My Journey to Salford: Charles

My journey to Salford brings you inspiring stories each issue from students who have overcome adversity to reach their current destination at the University of Salford. This issue, Charles Middleton shares his experience with autism.

My journey to Salford brings you inspiring stories each issue from students who have overcome adversity to reach their current destination at the University of Salford


My journey to Salford has not been an easy ride. There have been many challenges I have had to overcome, am yet to overcome and still face in everyday life. As we know, life is tough and struggles are a part of daily life. Maybe for some more than others. 

So, I am a student on the autistic spectrum. Autism, for me, means that some things can bother me, even the littlest of things, that maybe others do not think about often. It can be hard to socialise, particularly when I do not always pick up on body language and facial expressions. This has been tough during online lectures, but I am gaining confidence with getting opportunities to take part in extracurricular activities, such as the Biomed Society. Societies are a great way of socialising and practicing understanding social cues. Sensory processing can also be a challenge for me, such as with loud noises and food textures. Because of this, my journey to Salford has been a never-ending mountain of obstacles that I have had to tackle. Kind of like when you first learn to ride a bicycle and you fall off and get back up and try again, but continuously. It can be hard, trying to fit in, trying to succeed, trying to get to your destination. 

Throughout my school years I found it difficult to make friends and mostly preferred being on my own. I wasn’t like everyone else – I didn’t use much technology, I didn’t do fashion trends, or have an interest in being part of a friendship group What I did do was have a routine, do extra studying at home and even a paper round job. These things helped me and still do. 

Being on the autistic spectrum can have some advantages too. For me, I am determined, I pay attention to close details and I am good at identifying patterns. In fact, autistic individuals have great attributes and qualities which can contribute to unique talents, ideas, and innovations. I tend to think outside the box, then outside again, and then further outside; I like to solve a problem when it arises, and I ensure that I am always prepared to.

One thing I do enjoy is learning. However, I process things differently to some of my peers and see the world as something perhaps I do not understand, yet information processing is a a part of daily life and vital to academia. I did not think I would get into college, or even get onto the course I am doing at Salford. 

Throughout this year, I have had even more challenges throughout the pandemic. Not only with becoming a new student at Salford, but socialising. It can become lonely, stressful and tiring at times. Changes that I am not used to or are not part of my pre-planned routines have been a struggle. What helps is discussing these with my lecturers and support staff and doing my best to plan for any changes that will occur further along in the course. 

What I am grateful for is how different my experience at Salford has been: I have been supported throughout my time here so far, have made some great friends who are understanding and patient, and most of all, I feel like I am part of a community. 

Charles Middleton is a first year undergraduate student of BSc Human Biology and Infectious Diseases.

Want to share your inspiring story of overcoming adversity in your journey to Salford? Visit our contributions page.

Biomedicine Careers Hub Launched on Blackboard for Salford Students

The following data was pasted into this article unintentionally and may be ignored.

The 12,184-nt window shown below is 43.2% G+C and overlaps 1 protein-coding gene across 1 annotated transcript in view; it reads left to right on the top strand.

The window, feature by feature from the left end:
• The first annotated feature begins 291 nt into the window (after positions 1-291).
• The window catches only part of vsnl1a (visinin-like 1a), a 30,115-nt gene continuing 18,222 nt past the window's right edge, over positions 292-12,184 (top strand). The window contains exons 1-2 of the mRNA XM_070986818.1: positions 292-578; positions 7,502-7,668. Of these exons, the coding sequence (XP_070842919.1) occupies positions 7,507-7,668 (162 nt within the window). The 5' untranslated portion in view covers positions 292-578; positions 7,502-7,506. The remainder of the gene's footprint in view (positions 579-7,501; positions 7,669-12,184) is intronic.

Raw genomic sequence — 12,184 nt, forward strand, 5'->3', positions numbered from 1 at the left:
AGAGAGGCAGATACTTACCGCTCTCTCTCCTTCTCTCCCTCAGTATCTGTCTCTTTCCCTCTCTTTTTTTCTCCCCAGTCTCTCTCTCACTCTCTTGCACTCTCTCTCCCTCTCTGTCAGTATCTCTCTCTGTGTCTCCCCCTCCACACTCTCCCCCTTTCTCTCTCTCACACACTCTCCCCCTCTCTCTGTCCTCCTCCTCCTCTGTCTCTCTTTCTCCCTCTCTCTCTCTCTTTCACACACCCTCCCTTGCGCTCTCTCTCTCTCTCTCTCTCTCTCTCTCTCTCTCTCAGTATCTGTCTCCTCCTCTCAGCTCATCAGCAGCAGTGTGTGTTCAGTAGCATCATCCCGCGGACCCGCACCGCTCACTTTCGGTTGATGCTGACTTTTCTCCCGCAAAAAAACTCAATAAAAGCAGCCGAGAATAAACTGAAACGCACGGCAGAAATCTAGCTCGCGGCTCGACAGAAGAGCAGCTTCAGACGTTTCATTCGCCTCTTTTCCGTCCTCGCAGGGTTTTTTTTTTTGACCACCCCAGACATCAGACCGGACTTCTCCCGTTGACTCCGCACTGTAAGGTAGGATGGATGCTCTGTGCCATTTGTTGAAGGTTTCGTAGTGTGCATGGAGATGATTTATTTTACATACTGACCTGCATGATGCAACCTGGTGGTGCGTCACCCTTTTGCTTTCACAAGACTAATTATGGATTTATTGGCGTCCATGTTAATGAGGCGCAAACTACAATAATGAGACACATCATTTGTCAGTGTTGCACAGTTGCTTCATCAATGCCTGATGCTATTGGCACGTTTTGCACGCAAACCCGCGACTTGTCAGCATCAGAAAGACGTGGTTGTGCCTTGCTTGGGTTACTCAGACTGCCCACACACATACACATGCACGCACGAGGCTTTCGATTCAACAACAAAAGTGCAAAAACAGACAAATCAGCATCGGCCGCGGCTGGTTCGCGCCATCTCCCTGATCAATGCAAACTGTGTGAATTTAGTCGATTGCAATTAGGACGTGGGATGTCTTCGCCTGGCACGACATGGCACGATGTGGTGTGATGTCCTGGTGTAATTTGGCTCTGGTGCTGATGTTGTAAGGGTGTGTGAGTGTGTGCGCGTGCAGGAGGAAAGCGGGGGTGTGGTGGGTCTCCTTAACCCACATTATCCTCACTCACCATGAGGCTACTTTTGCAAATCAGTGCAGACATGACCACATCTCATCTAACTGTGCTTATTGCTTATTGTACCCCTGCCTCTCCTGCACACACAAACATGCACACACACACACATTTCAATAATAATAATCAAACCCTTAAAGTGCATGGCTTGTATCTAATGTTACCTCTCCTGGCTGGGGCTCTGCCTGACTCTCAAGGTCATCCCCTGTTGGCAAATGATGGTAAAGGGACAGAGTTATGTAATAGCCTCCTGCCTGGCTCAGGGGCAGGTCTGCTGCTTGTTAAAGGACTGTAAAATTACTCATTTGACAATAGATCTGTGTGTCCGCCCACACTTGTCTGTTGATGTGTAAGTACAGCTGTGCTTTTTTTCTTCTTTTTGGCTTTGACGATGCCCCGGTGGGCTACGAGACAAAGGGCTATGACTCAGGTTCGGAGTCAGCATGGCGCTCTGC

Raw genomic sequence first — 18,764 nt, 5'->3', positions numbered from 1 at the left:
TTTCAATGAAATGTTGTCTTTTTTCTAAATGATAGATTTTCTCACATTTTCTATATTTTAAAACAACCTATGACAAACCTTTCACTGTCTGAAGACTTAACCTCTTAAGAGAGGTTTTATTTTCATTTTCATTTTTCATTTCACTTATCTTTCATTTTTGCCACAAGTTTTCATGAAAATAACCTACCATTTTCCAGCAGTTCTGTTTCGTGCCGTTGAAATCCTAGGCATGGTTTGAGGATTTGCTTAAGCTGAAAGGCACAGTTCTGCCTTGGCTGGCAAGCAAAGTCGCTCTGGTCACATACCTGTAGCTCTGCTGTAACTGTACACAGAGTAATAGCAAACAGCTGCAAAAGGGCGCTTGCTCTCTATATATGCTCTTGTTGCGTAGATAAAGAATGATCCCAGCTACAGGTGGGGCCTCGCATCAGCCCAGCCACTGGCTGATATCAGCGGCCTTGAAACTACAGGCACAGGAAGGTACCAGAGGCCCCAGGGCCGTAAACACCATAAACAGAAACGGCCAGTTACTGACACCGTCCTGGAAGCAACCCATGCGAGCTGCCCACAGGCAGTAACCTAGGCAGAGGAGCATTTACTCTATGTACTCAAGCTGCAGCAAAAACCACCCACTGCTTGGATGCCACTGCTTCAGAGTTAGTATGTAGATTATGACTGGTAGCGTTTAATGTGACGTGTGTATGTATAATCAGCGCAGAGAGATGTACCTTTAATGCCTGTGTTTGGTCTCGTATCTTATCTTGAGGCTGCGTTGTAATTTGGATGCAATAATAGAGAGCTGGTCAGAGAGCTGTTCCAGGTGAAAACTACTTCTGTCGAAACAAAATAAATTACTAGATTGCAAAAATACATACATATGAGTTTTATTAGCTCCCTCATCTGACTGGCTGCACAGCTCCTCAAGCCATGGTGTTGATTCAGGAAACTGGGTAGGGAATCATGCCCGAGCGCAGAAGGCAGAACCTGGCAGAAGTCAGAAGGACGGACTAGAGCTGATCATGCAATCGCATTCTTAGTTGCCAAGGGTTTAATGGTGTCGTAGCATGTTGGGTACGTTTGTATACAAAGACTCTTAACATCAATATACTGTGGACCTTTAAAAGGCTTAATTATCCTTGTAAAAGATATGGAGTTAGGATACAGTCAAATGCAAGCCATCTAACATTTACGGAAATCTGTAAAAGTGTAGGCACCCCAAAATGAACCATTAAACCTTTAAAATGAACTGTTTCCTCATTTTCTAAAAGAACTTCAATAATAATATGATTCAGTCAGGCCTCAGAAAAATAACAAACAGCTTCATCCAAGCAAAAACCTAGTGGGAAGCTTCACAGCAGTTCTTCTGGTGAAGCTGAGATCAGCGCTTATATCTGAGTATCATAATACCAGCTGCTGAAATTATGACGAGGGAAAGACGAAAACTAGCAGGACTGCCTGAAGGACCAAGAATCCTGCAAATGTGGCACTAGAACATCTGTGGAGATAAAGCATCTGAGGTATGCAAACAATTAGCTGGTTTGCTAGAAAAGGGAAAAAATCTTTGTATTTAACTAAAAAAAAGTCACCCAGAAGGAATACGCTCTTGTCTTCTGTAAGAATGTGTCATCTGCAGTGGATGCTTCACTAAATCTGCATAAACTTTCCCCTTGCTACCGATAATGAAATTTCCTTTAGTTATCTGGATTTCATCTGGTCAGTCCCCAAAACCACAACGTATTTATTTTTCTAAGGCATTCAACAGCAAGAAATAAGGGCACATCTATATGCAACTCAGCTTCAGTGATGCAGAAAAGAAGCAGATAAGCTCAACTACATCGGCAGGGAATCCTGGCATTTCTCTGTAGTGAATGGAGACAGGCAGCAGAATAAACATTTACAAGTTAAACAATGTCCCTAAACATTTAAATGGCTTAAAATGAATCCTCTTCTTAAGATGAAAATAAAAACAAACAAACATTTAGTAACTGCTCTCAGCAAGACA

Dr David Greensmith announces the launch of the brand-new Careers hub for Salford University students studying biomedicine courses and how this will benefit students.

By Dr David  Greensmith 

I’m sure that for most of you, to enter a career related to your degree — and thus realise your ambitions — is of the upmost importance. Indeed, it’s probably why you chose your particular degree in the first place! In an increasingly competitive employment landscape, choosing a career path that is right for you, then making yourself as employable as possible, has never been as important. 

To facilitate this, the Biomedicine leadership team has launched a brand new “Biomedicine Careers Hub” located within the communities section of Blackboard. It’s important to stress that the hub does not replace existing dedicated and personal mentorship schemes such as Biomed Soc, the Research Careers Working Group and GEMMS/PA. Rather, it will support and expand those schemes by providing a permanent and centralised repository for resources related to careers and employability 

At the top of the hub’s landing page, you will see a video (see “Welcome to the Biomedicine Careers Hub”) that provides more general information but briefly, you can use the hub in two ways: 

(1) To research career options

On the hub, you will see activity spaces for fundamental career groups. We have kept those groups relatively high level (representing a considerable breadth of distinct pathways in some cases) and the list certainly isn’t exhaustive. Indeed, if you feel a certain career group isn’t represented, let us know. Nonetheless, you can casually browse the hub to get an idea of the sort of careers that are aligned to your degree. If you decide you wish to pursue a given career, the associated space will provide specific information that intends to help with your own endeavours. For example; career-specific job advert sites, CV-enhancing opportunities and application / entry routes. 

(2)  To make yourself more employable

To facilitate entry into any career, the richer your CV the better; you must stand out from the crowd.  To this end, we will also place CV-enhancing opportunities on the hub. If you engage with as many opportunities as you can, your CV will improve consequently. As most opportunities have wide scope (i.e. will support many degree-related careers), they will appear in the “CV-enhancing opportunities (for all careers)” space. If an opportunity is career-specific, you will find it in the related career space. Remember, many opportunities are transient so you should check the hub frequently.